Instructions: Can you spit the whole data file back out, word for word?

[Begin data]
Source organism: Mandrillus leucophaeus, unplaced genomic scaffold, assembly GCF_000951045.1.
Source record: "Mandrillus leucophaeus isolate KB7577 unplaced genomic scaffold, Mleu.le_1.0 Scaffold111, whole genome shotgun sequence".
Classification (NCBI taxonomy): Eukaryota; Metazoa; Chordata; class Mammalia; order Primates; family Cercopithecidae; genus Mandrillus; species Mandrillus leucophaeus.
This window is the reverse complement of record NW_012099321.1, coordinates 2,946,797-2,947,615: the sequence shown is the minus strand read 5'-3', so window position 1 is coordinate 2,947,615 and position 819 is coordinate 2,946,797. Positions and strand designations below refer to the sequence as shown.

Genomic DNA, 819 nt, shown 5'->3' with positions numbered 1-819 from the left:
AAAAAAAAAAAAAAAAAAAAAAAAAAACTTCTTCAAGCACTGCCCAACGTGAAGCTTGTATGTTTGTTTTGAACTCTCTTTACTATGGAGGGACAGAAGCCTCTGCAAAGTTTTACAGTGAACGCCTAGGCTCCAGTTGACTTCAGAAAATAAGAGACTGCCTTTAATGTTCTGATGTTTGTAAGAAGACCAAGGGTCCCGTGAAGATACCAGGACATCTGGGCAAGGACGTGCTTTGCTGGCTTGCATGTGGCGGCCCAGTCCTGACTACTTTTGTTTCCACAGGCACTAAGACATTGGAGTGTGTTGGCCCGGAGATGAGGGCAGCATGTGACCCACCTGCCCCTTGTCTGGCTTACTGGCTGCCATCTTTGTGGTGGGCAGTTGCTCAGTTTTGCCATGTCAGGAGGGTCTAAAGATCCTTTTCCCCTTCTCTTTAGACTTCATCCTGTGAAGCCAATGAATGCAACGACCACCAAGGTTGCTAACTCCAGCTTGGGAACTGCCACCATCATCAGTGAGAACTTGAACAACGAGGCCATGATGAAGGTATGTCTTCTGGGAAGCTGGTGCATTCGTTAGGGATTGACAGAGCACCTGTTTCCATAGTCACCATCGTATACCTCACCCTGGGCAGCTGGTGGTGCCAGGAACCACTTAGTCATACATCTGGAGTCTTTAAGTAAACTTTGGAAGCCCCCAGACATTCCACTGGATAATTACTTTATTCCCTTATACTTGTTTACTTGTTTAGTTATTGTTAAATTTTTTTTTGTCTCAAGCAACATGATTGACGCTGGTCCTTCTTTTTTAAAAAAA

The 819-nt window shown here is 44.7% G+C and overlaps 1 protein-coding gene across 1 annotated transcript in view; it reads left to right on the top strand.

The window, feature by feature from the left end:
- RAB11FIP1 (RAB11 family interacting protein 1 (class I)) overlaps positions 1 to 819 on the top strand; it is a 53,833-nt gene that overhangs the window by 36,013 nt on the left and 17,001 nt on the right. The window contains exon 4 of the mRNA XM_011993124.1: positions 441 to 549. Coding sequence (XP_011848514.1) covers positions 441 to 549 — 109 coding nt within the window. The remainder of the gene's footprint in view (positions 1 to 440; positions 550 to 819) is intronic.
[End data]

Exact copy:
Source organism: Mandrillus leucophaeus, unplaced genomic scaffold, assembly GCF_000951045.1.
Source record: "Mandrillus leucophaeus isolate KB7577 unplaced genomic scaffold, Mleu.le_1.0 Scaffold111, whole genome shotgun sequence".
Classification (NCBI taxonomy): Eukaryota; Metazoa; Chordata; class Mammalia; order Primates; family Cercopithecidae; genus Mandrillus; species Mandrillus leucophaeus.
This window is the reverse complement of record NW_012099321.1, coordinates 2,946,797-2,947,615: the sequence shown is the minus strand read 5'-3', so window position 1 is coordinate 2,947,615 and position 819 is coordinate 2,946,797. Positions and strand designations below refer to the sequence as shown.

Genomic DNA, 819 nt, shown 5'->3' with positions numbered 1-819 from the left:
AAAAAAAAAAAAAAAAAAAAAAAAAAACTTCTTCAAGCACTGCCCAACGTGAAGCTTGTATGTTTGTTTTGAACTCTCTTTACTATGGAGGGACAGAAGCCTCTGCAAAGTTTTACAGTGAACGCCTAGGCTCCAGTTGACTTCAGAAAATAAGAGACTGCCTTTAATGTTCTGATGTTTGTAAGAAGACCAAGGGTCCCGTGAAGATACCAGGACATCTGGGCAAGGACGTGCTTTGCTGGCTTGCATGTGGCGGCCCAGTCCTGACTACTTTTGTTTCCACAGGCACTAAGACATTGGAGTGTGTTGGCCCGGAGATGAGGGCAGCATGTGACCCACCTGCCCCTTGTCTGGCTTACTGGCTGCCATCTTTGTGGTGGGCAGTTGCTCAGTTTTGCCATGTCAGGAGGGTCTAAAGATCCTTTTCCCCTTCTCTTTAGACTTCATCCTGTGAAGCCAATGAATGCAACGACCACCAAGGTTGCTAACTCCAGCTTGGGAACTGCCACCATCATCAGTGAGAACTTGAACAACGAGGCCATGATGAAGGTATGTCTTCTGGGAAGCTGGTGCATTCGTTAGGGATTGACAGAGCACCTGTTTCCATAGTCACCATCGTATACCTCACCCTGGGCAGCTGGTGGTGCCAGGAACCACTTAGTCATACATCTGGAGTCTTTAAGTAAACTTTGGAAGCCCCCAGACATTCCACTGGATAATTACTTTATTCCCTTATACTTGTTTACTTGTTTAGTTATTGTTAAATTTTTTTTTGTCTCAAGCAACATGATTGACGCTGGTCCTTCTTTTTTAAAAAAA

The 819-nt window shown here is 44.7% G+C and overlaps 1 protein-coding gene across 1 annotated transcript in view; it reads left to right on the top strand.

The window, feature by feature from the left end:
- RAB11FIP1 (RAB11 family interacting protein 1 (class I)) overlaps positions 1 to 819 on the top strand; it is a 53,833-nt gene that overhangs the window by 36,013 nt on the left and 17,001 nt on the right. The window contains exon 4 of the mRNA XM_011993124.1: positions 441 to 549. Coding sequence (XP_011848514.1) covers positions 441 to 549 — 109 coding nt within the window. The remainder of the gene's footprint in view (positions 1 to 440; positions 550 to 819) is intronic.